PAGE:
Is Alcoholics Anonymous Liable for Wrongful Death?
Alcoholics Anonymous (AA) serves as a way for troubled people struggling with addiction issues to turn their lives around and get the help they need. However, the 12-step program is also known for attracting some people who wish to find targets of the “13th step,” exploiting women sexually and financially who are in the program. Now, a civil lawsuit in California is claiming that the organization is liable for the wrongful death of a woman in AA that was slain by a fellow participant.
Facts of the Case
Karla Mendez, 31, became involved with Eric Earle, 40, in 2011 after meeting him in an AA meeting. Ms. Mendez had no idea about his criminal background or that he had been ordered by a court to attend AA meetings. She also had no idea that he repeatedly relapsed and would become violent when drinking – evidenced by the six restraining orders out against him and history of abuse with his former spouse.
According to those who knew Mr. Earle, he would routinely go to AA meetings to find women who could provide him with housing, turn on the charm at the beginning of the relationship, but continue to drink. Ms. Mendez found that out a few months into their relationship when the police were called to her residence after she called 911. By the end of August in 2011 she was dead, beaten and asphyxiated by Mr. Earle in a violent argument.
Mr. Earle was arrested for her murder and attended the pretrial hearings with another woman that he had met at AA. He was eventually convicted of first-degree murder and sentenced to 26 years to life for the crime.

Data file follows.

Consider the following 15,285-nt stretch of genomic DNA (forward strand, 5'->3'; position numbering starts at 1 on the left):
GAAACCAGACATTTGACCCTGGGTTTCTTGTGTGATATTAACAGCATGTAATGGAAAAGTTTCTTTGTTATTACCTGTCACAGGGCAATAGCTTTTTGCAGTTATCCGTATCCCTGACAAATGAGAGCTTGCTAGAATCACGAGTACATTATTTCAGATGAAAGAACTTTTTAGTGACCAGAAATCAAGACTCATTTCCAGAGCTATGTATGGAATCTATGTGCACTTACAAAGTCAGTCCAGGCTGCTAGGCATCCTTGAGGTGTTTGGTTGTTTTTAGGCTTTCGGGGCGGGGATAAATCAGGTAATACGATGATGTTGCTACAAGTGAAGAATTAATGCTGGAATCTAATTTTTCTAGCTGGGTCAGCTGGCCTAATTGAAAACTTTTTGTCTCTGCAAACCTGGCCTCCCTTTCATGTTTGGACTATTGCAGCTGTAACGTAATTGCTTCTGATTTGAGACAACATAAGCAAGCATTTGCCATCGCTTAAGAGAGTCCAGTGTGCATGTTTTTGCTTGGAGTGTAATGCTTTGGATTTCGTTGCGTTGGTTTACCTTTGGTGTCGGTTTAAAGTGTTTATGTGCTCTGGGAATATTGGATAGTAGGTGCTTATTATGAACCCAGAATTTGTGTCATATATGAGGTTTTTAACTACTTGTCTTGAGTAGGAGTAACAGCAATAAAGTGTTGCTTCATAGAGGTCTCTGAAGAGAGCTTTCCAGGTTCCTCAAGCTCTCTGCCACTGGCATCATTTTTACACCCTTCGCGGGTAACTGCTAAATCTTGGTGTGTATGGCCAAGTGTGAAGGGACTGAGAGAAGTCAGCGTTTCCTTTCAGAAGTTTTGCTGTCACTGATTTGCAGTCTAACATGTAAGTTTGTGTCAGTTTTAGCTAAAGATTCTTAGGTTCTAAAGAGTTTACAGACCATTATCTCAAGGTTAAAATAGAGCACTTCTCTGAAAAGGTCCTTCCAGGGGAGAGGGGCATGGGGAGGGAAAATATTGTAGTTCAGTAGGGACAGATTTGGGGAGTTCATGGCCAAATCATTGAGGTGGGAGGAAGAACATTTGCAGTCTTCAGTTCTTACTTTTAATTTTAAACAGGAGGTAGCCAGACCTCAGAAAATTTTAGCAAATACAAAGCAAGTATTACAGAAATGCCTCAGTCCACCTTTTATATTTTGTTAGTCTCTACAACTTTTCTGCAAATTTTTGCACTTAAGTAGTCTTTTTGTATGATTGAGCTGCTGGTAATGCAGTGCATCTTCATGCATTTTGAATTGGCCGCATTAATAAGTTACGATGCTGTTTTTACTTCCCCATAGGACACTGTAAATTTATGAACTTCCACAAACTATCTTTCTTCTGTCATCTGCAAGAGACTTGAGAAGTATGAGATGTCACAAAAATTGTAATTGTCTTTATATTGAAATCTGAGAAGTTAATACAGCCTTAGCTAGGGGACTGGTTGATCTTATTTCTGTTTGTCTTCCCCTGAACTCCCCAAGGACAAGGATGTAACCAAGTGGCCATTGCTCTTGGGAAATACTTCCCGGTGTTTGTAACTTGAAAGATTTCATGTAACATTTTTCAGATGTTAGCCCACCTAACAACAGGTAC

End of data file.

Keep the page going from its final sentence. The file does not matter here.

Civil Lawsuit against AA
Hector and Jaroslava Mendez, Karla’s parents, filed a civil wrongful death lawsuit against Mr. Earle, Alcoholics Anonymous of Santa Clara, Alcoholics Anonymous World Services, Los Angeles County, and others. At issue in the lawsuit is whether Alcoholics Anonymous has a duty to warn participants like Ms. Mendez that she might meet a person like Mr. Earle at their meetings.
In their suit, they claim that “AA meetings are repeatedly used by financial, sexual, and violent predators as a means to locate victims.” In addition, they claim that AA “had a reckless disregard for, and deliberate indifference…to the safety and security of victims attending AA meetings who are repeatedly preyed upon at those meetings by financial, violent, and sexual predators like Earle.”
A number of participants in AA, such as Mr. Earle, are required by court order to do so. Ms. Mendez’s parents claim that this type of predatory behavior happens so often that the organization needs to take measures to protect its participants against it.
A spokesperson for AA called the issues at hand distressing and disturbing, but claimed that every chapter of the organization operates autonomously. However, many participants of AA meetings agree that predatory behavior by criminals can be an issue for vulnerable members of the organization.
Contact a Florida Attorney Today
If you or someone that you know has been hurt or killed in a similar situation in the West Palm Beach area, let the experienced West Palm Beach Personal Injury attorneys at Gary Roberts & Associates help. Call or contact the office today for a free and confidential consultation of your case.